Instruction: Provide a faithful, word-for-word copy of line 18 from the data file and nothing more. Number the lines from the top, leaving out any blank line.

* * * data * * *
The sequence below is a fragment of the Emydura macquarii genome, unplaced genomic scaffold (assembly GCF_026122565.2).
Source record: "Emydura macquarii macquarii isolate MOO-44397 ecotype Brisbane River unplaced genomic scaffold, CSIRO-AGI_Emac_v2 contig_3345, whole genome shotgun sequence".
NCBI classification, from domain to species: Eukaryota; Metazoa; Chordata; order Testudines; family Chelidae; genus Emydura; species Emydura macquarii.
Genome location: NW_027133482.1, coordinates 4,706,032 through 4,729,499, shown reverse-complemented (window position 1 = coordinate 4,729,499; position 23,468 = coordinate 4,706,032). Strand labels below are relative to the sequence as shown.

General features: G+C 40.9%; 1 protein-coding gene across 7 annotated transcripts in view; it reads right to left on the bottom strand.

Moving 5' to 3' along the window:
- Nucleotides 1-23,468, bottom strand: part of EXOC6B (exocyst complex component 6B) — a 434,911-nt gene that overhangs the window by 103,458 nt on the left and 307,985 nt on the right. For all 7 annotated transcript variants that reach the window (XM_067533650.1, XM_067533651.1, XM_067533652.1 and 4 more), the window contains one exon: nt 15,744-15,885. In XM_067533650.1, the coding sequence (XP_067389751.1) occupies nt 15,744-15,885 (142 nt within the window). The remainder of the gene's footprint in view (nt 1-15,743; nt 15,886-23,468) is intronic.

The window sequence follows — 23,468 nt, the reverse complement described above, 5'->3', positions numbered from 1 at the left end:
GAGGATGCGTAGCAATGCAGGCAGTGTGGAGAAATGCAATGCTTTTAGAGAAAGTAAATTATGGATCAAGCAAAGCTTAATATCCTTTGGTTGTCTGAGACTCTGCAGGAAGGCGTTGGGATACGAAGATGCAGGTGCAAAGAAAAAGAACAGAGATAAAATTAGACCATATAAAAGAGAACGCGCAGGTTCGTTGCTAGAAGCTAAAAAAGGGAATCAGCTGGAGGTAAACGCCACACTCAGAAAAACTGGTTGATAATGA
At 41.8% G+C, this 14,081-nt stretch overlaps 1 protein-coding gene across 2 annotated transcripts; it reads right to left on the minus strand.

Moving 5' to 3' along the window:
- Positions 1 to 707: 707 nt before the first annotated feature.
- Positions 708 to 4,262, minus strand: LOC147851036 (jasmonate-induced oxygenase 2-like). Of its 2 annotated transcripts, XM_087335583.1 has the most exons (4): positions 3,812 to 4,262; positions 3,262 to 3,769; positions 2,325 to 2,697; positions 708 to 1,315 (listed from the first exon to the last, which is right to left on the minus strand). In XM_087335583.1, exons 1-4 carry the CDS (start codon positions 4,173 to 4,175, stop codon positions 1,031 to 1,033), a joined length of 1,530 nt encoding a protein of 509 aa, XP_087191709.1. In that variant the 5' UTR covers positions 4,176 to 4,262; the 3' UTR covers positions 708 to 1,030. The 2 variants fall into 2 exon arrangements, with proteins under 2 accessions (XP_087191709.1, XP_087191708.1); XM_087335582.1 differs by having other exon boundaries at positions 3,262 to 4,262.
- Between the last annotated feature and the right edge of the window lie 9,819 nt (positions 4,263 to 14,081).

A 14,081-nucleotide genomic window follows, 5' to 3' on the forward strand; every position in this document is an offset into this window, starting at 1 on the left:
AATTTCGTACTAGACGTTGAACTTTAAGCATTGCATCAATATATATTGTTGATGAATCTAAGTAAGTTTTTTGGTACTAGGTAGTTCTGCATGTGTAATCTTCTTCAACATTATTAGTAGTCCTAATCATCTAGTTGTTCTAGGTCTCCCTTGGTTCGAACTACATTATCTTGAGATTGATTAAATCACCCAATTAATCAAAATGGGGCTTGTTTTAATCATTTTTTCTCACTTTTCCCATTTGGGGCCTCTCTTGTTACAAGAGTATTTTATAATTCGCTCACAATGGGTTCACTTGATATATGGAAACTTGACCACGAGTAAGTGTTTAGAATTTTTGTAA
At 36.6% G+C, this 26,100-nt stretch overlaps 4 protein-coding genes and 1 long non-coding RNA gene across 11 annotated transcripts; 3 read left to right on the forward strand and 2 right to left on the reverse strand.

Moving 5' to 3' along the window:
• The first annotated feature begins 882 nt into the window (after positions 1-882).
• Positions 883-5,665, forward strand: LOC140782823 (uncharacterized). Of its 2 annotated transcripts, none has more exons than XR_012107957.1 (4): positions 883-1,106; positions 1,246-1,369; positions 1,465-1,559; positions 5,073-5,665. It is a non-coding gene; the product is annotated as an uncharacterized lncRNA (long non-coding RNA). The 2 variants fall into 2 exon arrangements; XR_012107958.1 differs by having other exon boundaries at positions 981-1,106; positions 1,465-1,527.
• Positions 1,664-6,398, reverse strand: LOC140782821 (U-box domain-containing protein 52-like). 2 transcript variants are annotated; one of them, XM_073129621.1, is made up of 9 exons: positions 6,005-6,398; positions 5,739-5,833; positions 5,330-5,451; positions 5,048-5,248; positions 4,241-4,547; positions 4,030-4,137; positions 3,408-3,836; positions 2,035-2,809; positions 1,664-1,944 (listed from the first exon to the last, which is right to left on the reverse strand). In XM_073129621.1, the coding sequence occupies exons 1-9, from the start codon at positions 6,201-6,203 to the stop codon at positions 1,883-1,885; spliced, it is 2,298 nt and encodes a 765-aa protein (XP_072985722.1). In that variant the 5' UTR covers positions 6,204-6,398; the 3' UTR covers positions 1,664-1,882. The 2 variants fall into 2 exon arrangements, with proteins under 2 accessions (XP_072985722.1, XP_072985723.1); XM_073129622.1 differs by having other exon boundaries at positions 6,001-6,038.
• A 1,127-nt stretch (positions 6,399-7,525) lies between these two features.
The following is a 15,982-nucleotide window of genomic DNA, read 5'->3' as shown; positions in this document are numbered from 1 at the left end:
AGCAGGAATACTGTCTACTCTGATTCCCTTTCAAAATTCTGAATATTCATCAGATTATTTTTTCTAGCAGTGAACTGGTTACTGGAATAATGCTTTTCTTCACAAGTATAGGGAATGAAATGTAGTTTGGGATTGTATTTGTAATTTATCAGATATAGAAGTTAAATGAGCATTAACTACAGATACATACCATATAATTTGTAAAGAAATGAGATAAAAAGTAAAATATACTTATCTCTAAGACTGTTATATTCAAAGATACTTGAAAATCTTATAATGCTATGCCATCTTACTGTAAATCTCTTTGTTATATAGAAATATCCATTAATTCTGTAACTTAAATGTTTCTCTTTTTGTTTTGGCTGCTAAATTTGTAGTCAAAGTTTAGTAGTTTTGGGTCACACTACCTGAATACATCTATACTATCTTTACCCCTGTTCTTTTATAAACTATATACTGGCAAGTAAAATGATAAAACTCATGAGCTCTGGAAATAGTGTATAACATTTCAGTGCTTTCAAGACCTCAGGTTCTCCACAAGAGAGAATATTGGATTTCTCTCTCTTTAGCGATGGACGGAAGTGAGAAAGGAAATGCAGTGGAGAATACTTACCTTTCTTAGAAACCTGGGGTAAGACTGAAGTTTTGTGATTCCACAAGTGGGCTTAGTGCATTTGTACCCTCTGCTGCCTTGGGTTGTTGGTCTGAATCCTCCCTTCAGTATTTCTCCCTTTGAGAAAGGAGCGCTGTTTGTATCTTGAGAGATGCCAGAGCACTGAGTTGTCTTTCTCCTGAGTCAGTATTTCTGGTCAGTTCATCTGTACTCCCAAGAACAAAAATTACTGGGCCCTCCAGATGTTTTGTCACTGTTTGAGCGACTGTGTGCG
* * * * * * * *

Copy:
Moving 5' to 3' along the window: